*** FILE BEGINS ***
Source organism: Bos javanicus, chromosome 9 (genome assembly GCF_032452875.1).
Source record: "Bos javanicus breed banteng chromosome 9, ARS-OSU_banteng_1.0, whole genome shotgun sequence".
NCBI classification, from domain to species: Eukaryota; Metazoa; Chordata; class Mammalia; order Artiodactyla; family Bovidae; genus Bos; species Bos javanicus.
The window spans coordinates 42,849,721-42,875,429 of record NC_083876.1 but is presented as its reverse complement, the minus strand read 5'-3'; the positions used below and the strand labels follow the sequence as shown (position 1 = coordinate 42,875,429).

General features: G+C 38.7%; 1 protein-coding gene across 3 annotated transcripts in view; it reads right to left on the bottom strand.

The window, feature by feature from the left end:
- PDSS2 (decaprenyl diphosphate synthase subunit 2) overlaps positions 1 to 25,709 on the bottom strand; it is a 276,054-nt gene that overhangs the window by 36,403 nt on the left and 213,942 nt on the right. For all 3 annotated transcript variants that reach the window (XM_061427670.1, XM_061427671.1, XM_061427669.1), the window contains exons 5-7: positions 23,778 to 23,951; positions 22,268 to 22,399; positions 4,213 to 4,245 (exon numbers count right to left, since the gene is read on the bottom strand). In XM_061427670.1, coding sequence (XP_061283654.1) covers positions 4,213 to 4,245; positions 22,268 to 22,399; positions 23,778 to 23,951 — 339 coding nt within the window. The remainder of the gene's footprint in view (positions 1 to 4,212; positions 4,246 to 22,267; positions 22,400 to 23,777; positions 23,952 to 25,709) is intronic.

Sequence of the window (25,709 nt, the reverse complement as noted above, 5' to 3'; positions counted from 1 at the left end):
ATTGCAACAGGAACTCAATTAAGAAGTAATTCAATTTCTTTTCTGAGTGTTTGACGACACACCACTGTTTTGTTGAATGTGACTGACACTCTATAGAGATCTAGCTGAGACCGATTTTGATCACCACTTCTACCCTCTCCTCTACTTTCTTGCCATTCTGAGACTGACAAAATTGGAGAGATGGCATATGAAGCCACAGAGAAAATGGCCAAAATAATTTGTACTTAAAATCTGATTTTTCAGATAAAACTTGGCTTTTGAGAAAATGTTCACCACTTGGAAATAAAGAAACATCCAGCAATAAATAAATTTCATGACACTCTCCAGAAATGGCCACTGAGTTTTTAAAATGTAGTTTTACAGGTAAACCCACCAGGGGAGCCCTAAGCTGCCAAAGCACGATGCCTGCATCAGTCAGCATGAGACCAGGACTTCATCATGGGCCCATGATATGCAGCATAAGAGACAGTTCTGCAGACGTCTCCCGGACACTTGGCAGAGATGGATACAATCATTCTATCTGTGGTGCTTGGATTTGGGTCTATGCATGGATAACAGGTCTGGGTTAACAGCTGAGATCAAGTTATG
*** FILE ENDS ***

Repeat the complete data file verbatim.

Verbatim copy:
Source organism: Bos javanicus, chromosome 9 (genome assembly GCF_032452875.1).
Source record: "Bos javanicus breed banteng chromosome 9, ARS-OSU_banteng_1.0, whole genome shotgun sequence".
NCBI classification, from domain to species: Eukaryota; Metazoa; Chordata; class Mammalia; order Artiodactyla; family Bovidae; genus Bos; species Bos javanicus.
The window spans coordinates 42,849,721-42,875,429 of record NC_083876.1 but is presented as its reverse complement, the minus strand read 5'-3'; the positions used below and the strand labels follow the sequence as shown (position 1 = coordinate 42,875,429).

General features: G+C 38.7%; 1 protein-coding gene across 3 annotated transcripts in view; it reads right to left on the bottom strand.

The window, feature by feature from the left end:
- PDSS2 (decaprenyl diphosphate synthase subunit 2) overlaps positions 1 to 25,709 on the bottom strand; it is a 276,054-nt gene that overhangs the window by 36,403 nt on the left and 213,942 nt on the right. For all 3 annotated transcript variants that reach the window (XM_061427670.1, XM_061427671.1, XM_061427669.1), the window contains exons 5-7: positions 23,778 to 23,951; positions 22,268 to 22,399; positions 4,213 to 4,245 (exon numbers count right to left, since the gene is read on the bottom strand). In XM_061427670.1, coding sequence (XP_061283654.1) covers positions 4,213 to 4,245; positions 22,268 to 22,399; positions 23,778 to 23,951 — 339 coding nt within the window. The remainder of the gene's footprint in view (positions 1 to 4,212; positions 4,246 to 22,267; positions 22,400 to 23,777; positions 23,952 to 25,709) is intronic.

Sequence of the window (25,709 nt, the reverse complement as noted above, 5' to 3'; positions counted from 1 at the left end):
ATTGCAACAGGAACTCAATTAAGAAGTAATTCAATTTCTTTTCTGAGTGTTTGACGACACACCACTGTTTTGTTGAATGTGACTGACACTCTATAGAGATCTAGCTGAGACCGATTTTGATCACCACTTCTACCCTCTCCTCTACTTTCTTGCCATTCTGAGACTGACAAAATTGGAGAGATGGCATATGAAGCCACAGAGAAAATGGCCAAAATAATTTGTACTTAAAATCTGATTTTTCAGATAAAACTTGGCTTTTGAGAAAATGTTCACCACTTGGAAATAAAGAAACATCCAGCAATAAATAAATTTCATGACACTCTCCAGAAATGGCCACTGAGTTTTTAAAATGTAGTTTTACAGGTAAACCCACCAGGGGAGCCCTAAGCTGCCAAAGCACGATGCCTGCATCAGTCAGCATGAGACCAGGACTTCATCATGGGCCCATGATATGCAGCATAAGAGACAGTTCTGCAGACGTCTCCCGGACACTTGGCAGAGATGGATACAATCATTCTATCTGTGGTGCTTGGATTTGGGTCTATGCATGGATAACAGGTCTGGGTTAACAGCTGAGATCAAGTTATG